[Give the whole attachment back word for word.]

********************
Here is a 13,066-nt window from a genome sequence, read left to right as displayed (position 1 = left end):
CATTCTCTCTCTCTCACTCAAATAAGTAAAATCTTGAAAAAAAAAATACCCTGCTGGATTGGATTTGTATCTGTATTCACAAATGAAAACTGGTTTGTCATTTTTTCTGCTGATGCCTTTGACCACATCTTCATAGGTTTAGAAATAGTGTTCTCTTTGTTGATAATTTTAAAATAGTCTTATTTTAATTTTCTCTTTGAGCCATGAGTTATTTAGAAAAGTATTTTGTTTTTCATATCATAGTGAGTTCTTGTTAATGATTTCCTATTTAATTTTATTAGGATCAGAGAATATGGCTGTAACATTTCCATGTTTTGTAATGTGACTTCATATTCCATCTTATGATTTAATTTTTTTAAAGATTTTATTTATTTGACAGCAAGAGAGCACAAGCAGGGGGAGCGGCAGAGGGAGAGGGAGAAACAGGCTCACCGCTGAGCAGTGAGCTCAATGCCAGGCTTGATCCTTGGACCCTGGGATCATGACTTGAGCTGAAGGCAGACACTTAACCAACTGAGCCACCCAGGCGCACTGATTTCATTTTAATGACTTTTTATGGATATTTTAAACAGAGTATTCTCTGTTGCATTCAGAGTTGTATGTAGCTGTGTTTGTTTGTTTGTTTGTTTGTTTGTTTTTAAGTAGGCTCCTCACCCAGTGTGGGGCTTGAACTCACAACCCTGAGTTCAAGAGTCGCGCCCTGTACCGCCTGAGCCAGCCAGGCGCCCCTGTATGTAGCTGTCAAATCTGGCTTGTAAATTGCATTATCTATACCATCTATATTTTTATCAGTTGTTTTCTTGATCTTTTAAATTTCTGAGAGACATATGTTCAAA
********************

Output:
Here is a 13,066-nt window from a genome sequence, read left to right as displayed (position 1 = left end):
CATTCTCTCTCTCTCACTCAAATAAGTAAAATCTTGAAAAAAAAAATACCCTGCTGGATTGGATTTGTATCTGTATTCACAAATGAAAACTGGTTTGTCATTTTTTCTGCTGATGCCTTTGACCACATCTTCATAGGTTTAGAAATAGTGTTCTCTTTGTTGATAATTTTAAAATAGTCTTATTTTAATTTTCTCTTTGAGCCATGAGTTATTTAGAAAAGTATTTTGTTTTTCATATCATAGTGAGTTCTTGTTAATGATTTCCTATTTAATTTTATTAGGATCAGAGAATATGGCTGTAACATTTCCATGTTTTGTAATGTGACTTCATATTCCATCTTATGATTTAATTTTTTTAAAGATTTTATTTATTTGACAGCAAGAGAGCACAAGCAGGGGGAGCGGCAGAGGGAGAGGGAGAAACAGGCTCACCGCTGAGCAGTGAGCTCAATGCCAGGCTTGATCCTTGGACCCTGGGATCATGACTTGAGCTGAAGGCAGACACTTAACCAACTGAGCCACCCAGGCGCACTGATTTCATTTTAATGACTTTTTATGGATATTTTAAACAGAGTATTCTCTGTTGCATTCAGAGTTGTATGTAGCTGTGTTTGTTTGTTTGTTTGTTTGTTTGTTTTTAAGTAGGCTCCTCACCCAGTGTGGGGCTTGAACTCACAACCCTGAGTTCAAGAGTCGCGCCCTGTACCGCCTGAGCCAGCCAGGCGCCCCTGTATGTAGCTGTCAAATCTGGCTTGTAAATTGCATTATCTATACCATCTATATTTTTATCAGTTGTTTTCTTGATCTTTTAAATTTCTGAGAGACATATGTTCAAA